There’s probably something incorrect going on with a missing apostrophe in that headline. I prefer it without, and it’s my blog so I shall headline it as I wish. And at least, as all readers know, it has the correct three-exclamation-mark structure.
I am currently No.1 Mr. Cool Dad with my daughter for solving her Rubiks Cube. This is mainly because, after solving her Rubiks Cube, I hid my ‘How to Solve The Rubiks Cube’ book that I’d dug out from the loft. She doesn’t need to know about it yet, and I would prefer that crushing ‘oh – my dad’s not actually the best in the world at everything’ moment that all kids must one day experience to come a little later in life. (If you do not count me walking into the glass doors whilst carrying her out of the delivery room).
Anyway, I am glad that the Rubiks Cube is coming back into fashion as it has a particular place in my childhood, viz that I was known as the best and fastest person in the school at completing the puzzle during its 1980’s heyday. Being the best at something is important when you’re a kid. I was a pretty good programmer on the Sinclair Spectrum, but one of a few; I was in the top set for most things, but so were lots of others. But I was the best and fastest at the Rubiks Cube.
I did not have a girlfriend.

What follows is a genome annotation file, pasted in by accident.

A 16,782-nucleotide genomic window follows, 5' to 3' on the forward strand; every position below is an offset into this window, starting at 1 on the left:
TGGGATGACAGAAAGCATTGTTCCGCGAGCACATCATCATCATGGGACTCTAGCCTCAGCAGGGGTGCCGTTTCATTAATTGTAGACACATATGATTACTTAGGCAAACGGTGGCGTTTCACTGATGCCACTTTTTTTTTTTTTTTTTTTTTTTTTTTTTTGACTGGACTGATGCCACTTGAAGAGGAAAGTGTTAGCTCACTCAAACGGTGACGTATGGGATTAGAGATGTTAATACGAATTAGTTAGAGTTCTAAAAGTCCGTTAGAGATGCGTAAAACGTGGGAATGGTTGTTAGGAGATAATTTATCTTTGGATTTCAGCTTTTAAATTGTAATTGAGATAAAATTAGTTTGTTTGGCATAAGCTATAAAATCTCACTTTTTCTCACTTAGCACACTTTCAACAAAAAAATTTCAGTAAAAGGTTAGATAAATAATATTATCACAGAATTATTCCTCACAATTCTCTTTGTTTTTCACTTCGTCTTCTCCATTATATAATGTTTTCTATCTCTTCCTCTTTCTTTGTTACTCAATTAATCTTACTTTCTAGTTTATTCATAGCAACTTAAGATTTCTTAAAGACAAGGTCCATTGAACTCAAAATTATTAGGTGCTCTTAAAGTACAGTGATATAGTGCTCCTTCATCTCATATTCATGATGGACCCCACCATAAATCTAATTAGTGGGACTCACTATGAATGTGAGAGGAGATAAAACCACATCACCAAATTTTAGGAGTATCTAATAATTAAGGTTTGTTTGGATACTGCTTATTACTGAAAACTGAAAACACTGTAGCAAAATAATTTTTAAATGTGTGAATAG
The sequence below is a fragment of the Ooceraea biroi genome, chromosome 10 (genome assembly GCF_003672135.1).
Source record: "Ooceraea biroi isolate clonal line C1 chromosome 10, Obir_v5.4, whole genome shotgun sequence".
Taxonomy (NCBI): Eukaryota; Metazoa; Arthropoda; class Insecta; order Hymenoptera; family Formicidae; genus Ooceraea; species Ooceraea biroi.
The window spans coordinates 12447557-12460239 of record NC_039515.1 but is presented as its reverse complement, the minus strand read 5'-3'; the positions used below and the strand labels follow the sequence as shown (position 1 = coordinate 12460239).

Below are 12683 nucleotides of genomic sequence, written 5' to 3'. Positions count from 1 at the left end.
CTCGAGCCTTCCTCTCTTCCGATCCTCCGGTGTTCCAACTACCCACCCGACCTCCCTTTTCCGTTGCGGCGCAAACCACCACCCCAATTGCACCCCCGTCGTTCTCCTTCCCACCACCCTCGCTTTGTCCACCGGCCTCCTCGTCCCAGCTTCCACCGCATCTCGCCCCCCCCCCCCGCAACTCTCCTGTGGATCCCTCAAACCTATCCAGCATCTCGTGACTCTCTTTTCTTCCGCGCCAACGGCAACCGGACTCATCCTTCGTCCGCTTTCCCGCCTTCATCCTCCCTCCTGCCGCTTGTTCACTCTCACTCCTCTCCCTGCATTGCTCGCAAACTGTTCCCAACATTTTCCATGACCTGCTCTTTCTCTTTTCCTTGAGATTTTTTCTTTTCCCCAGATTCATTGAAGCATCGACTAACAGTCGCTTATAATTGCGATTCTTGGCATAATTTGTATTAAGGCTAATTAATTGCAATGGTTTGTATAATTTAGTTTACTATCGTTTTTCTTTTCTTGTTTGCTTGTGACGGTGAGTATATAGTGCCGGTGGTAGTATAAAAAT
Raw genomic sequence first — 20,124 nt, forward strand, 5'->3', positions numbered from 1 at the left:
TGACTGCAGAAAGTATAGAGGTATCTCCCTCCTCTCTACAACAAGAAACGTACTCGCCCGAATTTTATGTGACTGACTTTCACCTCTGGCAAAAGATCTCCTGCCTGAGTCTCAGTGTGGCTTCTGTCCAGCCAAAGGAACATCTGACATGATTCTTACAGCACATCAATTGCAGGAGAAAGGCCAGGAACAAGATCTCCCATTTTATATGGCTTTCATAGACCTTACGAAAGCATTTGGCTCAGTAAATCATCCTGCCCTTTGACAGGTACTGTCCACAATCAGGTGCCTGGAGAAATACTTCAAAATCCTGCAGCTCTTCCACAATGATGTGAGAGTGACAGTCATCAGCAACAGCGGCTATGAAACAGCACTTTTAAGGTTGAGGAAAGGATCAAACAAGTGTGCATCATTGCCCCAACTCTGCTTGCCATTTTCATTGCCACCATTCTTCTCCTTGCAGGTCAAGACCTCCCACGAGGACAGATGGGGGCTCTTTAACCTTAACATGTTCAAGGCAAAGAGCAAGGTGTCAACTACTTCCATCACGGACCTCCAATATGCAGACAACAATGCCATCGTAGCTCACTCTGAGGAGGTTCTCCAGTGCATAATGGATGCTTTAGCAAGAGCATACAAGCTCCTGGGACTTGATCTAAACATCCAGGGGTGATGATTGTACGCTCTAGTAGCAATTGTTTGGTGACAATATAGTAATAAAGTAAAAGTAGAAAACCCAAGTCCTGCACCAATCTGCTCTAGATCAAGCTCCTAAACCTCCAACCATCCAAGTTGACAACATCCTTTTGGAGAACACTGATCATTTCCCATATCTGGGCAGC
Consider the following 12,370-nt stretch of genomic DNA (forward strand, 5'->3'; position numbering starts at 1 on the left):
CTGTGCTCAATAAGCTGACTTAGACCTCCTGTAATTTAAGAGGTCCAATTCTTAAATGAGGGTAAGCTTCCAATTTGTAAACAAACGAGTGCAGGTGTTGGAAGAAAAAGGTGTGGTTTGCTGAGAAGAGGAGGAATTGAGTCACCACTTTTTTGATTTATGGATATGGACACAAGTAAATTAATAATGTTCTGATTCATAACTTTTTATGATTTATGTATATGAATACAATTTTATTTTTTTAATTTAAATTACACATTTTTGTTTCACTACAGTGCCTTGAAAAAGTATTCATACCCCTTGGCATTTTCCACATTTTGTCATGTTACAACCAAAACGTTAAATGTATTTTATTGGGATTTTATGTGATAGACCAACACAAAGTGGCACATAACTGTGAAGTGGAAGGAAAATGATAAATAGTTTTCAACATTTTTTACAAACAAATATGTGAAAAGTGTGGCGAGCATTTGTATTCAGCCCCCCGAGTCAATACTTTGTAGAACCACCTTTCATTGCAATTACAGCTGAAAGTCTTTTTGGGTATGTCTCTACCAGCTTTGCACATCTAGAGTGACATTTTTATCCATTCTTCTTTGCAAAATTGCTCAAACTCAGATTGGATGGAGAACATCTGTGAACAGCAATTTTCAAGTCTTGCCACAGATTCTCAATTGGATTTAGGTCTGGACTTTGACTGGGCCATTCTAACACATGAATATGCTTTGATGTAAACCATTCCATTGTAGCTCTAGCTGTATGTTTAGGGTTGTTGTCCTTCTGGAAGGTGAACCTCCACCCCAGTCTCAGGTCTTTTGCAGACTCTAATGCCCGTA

My top Rubiks Cube-related memory is set in the bar at the local cricket club. I am probably eleven or twelve years old, cubing furiously on my own at the table, possibly with a coke and a packet of crisps beside me. The scene goes like this:
MAN FROM OPPOSITION TEAM ON NEXT TABLE (BIT PISSED): That kid’s just done the Rubiks Cube.
ME (BASHFUL): It’s easy.
OPPOSITION MAN (BIT PISSED): If you can do it again in less than five minutes, my mate here will give you a fiver.
HIS MATE (BIT PISSED): What…?!?
ME (STAR STRUCK): Okay then.
[PAUSE WHILST TWO BIT-PISSED MEN MESS UP CUBE.]
FX: DOING-CUBE TYPE NOISES
[THREE MINUTES AND FOURTEEN SECONDS LATER]
OPPOSITION MAN (BIT PISSED): Wow!
HIS MATE (BIT PISSED): Wow!
ENTIRE OPPOSITION TEAM CHANTING IN UNISON (BIT PISSED): Fiver! Fiver! Give the boy a fiver!
HIS MATE GRUDGINGLY HANDS OVER A FIVER, WHICH WAS WORTH £8000 IN THEM DAYS
ME: Wow! [SCUTTLES TO OTHER TABLE] Dad! Dad! Look!
MY DAD (BIT PISSED): Son. There is something that you need to know. In situations such as this, it is the proper, manly, thing, to take the money graciously and then to go to the bar to buy those fellows a jug of beer. I shall come with you.
BARMAN (BIT PISSED. THEY ALL WERE): Here is your jug of beer. And a small amount of change.
This memory has stuck with me. It taught me so much about life.